Saturday, February 24, 2018

Narrated Walk-through of the Equatorial Colony

A new 36 minute video has been posted here on YouTube, and is also now at the top of the video list at the bottom of the website's main page. In it I talk about the equatorial moon colony's radiation barriers, light funnels, heat radiators, moon stairs, and various other things. The colony was rendered with realistic lighting to really get across the tremendous impact of having a glazed roof that also protects against radiation. The 3d model now has a digital sky containing a sun that lights it very much like the sun actually would. It also has an Earth in the sky that does the same. This video is the first one to really make some important points clearly about why the colony is the way it is, and what it would really be like to be there.

I found it challenging keeping the video down to a reasonable time while covering all the main points. The live fly-through conversational approach did help keep it engaging. I have already received helpful feedback that will inform updates to the colony. I got the dynamics of the human centrifuge wrong and based on that information will be tilting the outer wall of it to be horizontal to the direction of artificial gravity when the centrifuge is at full speed. Moving naturally wouldn't be as difficult as I claim in the video. There would be a gradient to the strength of centrifugal force between your head and your feet, and it would take training to move very much while on it without getting dizzy and nauseous. The one shown would rotate at about 8.5 rpm. Basically, I'm adopting the optimism of Al Globus that people can be trained to function in that environment with no symptoms, as explained in this paper by him and Theodore Hall. In later habitats, there will be space for centrifuges with longer arms to reduce these issues. It may be that exercise on them will need to be limited, and time on them is instead best used doing sedentary activities. It is an area where we know very little indeed. The centrifuges are probably needed though, so they stay.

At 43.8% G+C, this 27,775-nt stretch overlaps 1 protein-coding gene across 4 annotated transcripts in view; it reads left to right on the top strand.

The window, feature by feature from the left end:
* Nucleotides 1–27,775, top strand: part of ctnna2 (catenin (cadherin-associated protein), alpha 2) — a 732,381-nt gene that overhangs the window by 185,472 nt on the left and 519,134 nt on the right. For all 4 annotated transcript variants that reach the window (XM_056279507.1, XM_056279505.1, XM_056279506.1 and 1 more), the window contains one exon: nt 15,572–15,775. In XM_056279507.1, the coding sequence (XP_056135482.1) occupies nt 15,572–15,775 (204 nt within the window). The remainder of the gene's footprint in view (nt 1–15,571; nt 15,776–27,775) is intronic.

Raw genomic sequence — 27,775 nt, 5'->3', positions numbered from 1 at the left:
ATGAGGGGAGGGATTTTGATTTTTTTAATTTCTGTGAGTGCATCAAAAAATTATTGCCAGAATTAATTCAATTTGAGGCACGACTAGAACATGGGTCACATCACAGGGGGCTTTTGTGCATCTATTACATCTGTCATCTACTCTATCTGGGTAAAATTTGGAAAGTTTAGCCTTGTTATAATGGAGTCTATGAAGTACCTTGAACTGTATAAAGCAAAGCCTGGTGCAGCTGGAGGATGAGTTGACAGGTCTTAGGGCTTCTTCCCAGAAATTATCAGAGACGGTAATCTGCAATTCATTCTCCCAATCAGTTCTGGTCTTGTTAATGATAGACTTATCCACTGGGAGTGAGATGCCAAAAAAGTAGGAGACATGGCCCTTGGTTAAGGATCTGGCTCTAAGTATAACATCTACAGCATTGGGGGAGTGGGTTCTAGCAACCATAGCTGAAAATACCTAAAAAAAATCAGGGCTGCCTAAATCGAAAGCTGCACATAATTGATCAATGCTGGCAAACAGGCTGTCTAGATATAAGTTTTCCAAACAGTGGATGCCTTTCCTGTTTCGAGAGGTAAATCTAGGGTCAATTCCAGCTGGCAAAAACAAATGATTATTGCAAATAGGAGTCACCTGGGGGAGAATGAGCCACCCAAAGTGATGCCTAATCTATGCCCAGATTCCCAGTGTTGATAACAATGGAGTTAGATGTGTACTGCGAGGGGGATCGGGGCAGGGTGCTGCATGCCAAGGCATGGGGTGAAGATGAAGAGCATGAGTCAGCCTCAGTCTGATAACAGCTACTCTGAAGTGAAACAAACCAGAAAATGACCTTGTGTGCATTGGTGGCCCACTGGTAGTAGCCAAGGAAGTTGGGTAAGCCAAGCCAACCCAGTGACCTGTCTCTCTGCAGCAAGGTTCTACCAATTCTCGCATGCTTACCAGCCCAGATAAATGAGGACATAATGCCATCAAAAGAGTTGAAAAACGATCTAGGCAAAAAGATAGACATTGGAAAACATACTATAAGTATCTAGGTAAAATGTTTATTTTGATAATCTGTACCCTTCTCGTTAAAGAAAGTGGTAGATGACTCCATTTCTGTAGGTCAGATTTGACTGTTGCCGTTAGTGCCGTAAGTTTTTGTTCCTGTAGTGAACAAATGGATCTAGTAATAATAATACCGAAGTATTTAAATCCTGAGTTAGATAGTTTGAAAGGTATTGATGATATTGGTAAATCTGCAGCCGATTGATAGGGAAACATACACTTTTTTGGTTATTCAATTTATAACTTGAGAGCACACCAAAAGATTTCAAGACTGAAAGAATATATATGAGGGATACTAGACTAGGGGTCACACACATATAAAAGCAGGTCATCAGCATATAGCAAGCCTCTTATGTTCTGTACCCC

I also had a long conversation in our chat room on space.stackexchange about solid waste. My Russian friend with the biophysics degree convinced me it should all be incinerated in a separate structure, and the gases and residues collected and stored. Ashes and charcoal get incorporated into soil production, carbon dioxide is released into the hab at whatever rate the plants can take it up, any excess carbon dioxide is used in any one of a range of useful chemical reactions to produce important products for the colony. Making those models will follow after several others that are higher priority, but they are now on the to do list.

I can talk about this stuff forever, and will if you don't stop me, so any other feedback is very welcome.

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